Making choices and decisions are a part of life. Simply put, the way life unfolds, with its twists and turns, starts and stops, requires us to make choices and decisions every step of the way. So, I find it fascinating, and somewhat baffling that by the time young people have reached adulthood many have not mastered the art of decision-making. In fact, many people dread change because this means they will have to contemplate something different from what they’re used to and maybe even be required to make change.
Why is this so? Well, there may be many reasons, many factors that determine why some people can just dive into life and do what is required with enthusiasm and excitement while others are paralyzed at the thought of having to step up to anything that might require taking action. A person’s temperament, their disposition or nature may contribute to the way they view life. Some people are fearless, enjoying risk and adventure, while others are fearful of making change and making mistakes, preferring to stay close to what is familiar and not wandering too far---and that includes their choices and decisions.
Some people have been burned in the past by poor choices and decisions and are afraid to, once again, risk making a bad choice or decision. So they may do nothing hoping the change will work itself out, or go away, or that somebody else will take care of what needs to be done.
Then there’s the issue of children never learning to make decisions because they’ve never been taught how to do it; many of the important choices have been made for them and they may simply have no say in the matter. That may be the fault of parents who try to control too much of their children’s lives fearing that they will miss out on what they, the parents, deem to be important unless they, the parents, jump in to ensure the “proper” course for their children.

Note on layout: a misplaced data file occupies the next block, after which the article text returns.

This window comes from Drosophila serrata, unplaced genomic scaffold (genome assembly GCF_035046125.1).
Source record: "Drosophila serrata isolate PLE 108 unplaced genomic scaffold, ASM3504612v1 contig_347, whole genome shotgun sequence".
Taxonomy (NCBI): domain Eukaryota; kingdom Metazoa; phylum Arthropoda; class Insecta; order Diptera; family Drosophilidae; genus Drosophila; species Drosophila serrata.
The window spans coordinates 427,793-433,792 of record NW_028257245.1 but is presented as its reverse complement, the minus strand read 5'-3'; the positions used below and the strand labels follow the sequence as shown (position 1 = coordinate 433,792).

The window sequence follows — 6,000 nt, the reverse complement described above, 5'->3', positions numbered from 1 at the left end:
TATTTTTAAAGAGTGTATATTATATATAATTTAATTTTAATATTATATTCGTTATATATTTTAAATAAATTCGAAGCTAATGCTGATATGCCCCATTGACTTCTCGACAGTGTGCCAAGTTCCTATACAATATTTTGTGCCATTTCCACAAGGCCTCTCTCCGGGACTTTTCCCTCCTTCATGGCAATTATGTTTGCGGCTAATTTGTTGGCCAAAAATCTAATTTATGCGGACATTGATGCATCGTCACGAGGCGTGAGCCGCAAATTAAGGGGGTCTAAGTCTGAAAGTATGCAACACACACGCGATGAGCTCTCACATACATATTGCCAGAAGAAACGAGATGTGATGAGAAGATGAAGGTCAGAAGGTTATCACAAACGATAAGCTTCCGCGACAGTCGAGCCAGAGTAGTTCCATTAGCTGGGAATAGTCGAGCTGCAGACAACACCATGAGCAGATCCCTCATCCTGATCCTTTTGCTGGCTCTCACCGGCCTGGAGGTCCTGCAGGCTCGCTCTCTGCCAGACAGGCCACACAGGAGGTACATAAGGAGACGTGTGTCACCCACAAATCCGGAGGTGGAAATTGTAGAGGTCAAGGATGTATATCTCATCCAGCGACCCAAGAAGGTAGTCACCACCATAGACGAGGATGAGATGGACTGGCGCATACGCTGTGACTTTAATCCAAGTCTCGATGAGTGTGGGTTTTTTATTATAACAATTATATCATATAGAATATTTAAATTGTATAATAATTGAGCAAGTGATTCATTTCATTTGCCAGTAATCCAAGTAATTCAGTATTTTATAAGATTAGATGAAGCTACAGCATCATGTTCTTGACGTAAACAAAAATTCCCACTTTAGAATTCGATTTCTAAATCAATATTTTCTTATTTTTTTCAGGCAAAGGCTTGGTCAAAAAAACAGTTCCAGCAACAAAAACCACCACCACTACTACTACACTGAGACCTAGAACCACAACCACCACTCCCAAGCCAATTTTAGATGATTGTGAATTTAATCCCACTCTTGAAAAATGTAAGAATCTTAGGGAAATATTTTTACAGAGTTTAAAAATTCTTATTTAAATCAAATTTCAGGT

The bottom line is that decision-making is something we all need to learn how to do. This very essential life skill should be taught from very early on since decision-making takes years of practice to master. Learning how to make good choices and wise decisions depends upon several factors: a person’s developmental stage/age, having a general idea of right and wrong (and I mean this in the broadest moral sense since individual’s may acquire their own idea of what is right and wrong for them personally as they mature), understanding what the decision-making process entails, and PRACTICE!
You may think starting with infants is just too young but that’s not the case.
It’s good practice to reinforce behavior that is unacceptable or potentially harmful. For example, when a baby begins to crawl, finds small objects or dirt on the floor and mouths it, it’s appropriate not only to remove the object but to say, “No” and tell the baby why putting this object in their mouth isn’t okay. Even though a baby may not initially understand what you’re saying, by hearing it over and over again they’ll start to make the connection and understand that all behaviors have consequences---some good, some bad.
Toddlers need to be given controlled options. For example, offer the child a choice between TWO things only. “Do you want cereal or eggs; milk or juice?” “Do you want to wear the green shirt with these blue pants or this dress with leggings?” This allows the youngster to have a voice in making choices that fit into your choices and routine.
Offer choices/options that are reasonable and readily available to young children.
Tasks should not be out of their range developmentally. For example, create small jobs that allow your youngster to work beside you, such as dusting the furniture, adding an ingredient or two to a recipe, choosing food at the supermarket, etc.